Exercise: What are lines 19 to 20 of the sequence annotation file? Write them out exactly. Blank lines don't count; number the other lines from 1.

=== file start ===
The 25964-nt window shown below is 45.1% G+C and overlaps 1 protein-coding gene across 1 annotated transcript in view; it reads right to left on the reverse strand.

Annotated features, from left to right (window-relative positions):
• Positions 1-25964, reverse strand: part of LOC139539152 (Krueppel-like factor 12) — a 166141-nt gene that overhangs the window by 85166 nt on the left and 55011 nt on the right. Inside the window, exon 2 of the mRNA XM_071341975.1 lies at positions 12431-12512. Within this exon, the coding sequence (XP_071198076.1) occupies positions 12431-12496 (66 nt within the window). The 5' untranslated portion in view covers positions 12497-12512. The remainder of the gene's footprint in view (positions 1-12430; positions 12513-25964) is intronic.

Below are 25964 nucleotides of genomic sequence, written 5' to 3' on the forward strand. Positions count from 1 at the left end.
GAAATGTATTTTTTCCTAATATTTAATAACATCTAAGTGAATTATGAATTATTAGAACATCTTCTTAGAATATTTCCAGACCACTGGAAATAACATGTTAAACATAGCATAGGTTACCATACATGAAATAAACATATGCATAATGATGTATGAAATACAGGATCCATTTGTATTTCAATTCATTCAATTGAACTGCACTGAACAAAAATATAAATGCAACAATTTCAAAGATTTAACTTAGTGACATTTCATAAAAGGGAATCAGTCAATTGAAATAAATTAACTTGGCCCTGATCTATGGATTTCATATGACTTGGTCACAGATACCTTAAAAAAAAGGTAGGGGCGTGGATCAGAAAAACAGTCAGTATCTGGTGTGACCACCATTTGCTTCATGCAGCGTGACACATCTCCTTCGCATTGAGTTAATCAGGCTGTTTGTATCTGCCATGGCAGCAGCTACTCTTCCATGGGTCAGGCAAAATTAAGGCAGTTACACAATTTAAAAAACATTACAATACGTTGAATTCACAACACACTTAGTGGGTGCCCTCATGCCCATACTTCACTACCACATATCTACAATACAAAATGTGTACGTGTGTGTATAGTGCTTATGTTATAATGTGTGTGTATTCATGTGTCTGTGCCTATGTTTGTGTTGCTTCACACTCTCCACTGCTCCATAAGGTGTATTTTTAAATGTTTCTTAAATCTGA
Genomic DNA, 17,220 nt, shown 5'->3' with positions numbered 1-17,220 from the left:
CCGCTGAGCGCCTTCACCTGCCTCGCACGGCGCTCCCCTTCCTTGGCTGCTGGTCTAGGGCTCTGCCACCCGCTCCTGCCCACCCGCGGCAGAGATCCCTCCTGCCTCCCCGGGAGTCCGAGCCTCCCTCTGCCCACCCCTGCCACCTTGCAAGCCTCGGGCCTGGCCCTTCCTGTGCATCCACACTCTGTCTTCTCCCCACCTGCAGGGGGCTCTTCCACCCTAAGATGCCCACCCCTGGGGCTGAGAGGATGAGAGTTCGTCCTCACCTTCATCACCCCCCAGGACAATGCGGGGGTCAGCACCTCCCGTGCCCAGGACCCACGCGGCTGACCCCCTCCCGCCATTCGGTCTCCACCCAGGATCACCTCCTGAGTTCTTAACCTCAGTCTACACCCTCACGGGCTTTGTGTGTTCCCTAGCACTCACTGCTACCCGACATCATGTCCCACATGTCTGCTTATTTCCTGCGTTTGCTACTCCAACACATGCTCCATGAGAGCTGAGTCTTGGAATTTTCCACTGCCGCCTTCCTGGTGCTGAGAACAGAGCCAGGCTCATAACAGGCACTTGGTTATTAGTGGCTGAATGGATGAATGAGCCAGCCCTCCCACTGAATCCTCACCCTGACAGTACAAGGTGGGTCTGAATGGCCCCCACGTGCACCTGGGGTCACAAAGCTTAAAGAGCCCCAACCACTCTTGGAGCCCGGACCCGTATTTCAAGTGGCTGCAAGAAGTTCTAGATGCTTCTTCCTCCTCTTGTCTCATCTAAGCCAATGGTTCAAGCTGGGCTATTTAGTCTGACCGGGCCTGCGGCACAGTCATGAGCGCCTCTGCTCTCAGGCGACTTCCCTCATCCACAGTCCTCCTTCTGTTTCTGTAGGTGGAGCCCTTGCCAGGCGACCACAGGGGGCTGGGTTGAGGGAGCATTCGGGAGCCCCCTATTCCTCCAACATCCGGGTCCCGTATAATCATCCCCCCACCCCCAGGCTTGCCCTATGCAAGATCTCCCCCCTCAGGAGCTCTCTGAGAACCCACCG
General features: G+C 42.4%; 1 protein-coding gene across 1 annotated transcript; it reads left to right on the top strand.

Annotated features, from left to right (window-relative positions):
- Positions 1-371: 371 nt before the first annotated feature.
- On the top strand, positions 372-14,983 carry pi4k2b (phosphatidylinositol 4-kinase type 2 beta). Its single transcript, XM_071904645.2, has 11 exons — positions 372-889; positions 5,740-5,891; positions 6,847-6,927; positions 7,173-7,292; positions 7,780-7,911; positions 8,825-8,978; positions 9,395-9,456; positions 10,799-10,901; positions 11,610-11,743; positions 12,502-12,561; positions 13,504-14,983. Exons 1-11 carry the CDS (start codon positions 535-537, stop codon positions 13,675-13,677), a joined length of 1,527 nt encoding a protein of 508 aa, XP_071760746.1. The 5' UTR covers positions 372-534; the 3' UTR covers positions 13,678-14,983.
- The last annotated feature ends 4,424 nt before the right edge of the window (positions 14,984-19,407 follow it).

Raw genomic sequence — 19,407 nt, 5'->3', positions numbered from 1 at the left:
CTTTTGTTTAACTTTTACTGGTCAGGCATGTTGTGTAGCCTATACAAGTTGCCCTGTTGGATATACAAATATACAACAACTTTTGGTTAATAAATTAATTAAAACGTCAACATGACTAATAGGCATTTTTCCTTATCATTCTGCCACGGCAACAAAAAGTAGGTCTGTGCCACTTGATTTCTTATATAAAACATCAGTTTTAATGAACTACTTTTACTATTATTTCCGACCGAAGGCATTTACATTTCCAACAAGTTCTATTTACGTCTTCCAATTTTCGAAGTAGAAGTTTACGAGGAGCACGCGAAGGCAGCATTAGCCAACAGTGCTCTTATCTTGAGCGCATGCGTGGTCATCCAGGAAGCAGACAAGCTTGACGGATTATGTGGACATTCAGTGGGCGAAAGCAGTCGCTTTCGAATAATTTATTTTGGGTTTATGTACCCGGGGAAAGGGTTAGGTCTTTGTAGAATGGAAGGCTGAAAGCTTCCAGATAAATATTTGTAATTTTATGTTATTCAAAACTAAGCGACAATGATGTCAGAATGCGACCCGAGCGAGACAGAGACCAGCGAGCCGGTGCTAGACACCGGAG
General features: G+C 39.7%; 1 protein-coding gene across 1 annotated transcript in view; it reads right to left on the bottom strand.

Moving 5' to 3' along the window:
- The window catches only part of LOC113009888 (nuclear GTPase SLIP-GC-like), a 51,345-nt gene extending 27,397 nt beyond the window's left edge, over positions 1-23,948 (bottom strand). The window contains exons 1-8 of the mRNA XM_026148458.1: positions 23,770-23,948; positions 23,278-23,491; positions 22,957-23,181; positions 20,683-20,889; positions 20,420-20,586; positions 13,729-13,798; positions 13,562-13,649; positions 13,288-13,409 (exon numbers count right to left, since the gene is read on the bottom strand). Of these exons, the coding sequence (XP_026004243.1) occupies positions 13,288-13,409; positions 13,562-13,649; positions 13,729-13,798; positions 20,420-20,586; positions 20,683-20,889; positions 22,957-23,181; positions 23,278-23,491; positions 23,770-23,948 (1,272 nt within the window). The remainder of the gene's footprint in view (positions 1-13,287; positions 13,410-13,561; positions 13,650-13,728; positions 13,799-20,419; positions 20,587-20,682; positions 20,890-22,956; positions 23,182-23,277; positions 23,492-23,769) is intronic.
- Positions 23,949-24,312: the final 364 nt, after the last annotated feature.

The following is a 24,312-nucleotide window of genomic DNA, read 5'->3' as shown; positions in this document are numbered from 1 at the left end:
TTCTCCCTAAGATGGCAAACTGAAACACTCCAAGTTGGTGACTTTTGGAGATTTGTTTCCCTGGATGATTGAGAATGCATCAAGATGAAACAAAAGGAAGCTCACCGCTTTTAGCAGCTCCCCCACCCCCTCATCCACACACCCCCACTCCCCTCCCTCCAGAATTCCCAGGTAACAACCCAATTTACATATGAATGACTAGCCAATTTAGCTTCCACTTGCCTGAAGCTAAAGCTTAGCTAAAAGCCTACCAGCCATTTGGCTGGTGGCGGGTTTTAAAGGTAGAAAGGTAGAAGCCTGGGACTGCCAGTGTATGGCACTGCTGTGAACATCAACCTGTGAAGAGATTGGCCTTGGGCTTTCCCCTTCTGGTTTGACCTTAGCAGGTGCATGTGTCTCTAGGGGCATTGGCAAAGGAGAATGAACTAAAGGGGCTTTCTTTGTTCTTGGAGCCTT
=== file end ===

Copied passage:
The following is a 24,312-nucleotide window of genomic DNA, read 5'->3' as shown; positions in this document are numbered from 1 at the left end:
TTCTCCCTAAGATGGCAAACTGAAACACTCCAAGTTGGTGACTTTTGGAGATTTGTTTCCCTGGATGATTGAGAATGCATCAAGATGAAACAAAAGGAAGCTCACCGCTTTTAGCAGCTCCCCCACCCCCTCATCCACACACCCCCACTCCCCTCCCTCCAGAATTCCCAGGTAACAACCCAATTTACATATGAATGACTAGCCAATTTAGCTTCCACTTGCCTGAAGCTAAAGCTTAGCTAAAAGCCTACCAGCCATTTGGCTGGTGGCGGGTTTTAAAGGTAGAAAGGTAGAAGCCTGGGACTGCCAGTGTATGGCACTGCTGTGAACATCAACCTGTGAAGAGATTGGCCTTGGGCTTTCCCCTTCTGGTTTGACCTTAGCAGGTGCATGTGTCTCTAGGGGCATTGGCAAAGGAGAATGAACTAAAGGGGCTTTCTTTGTTCTTGGAGCCTT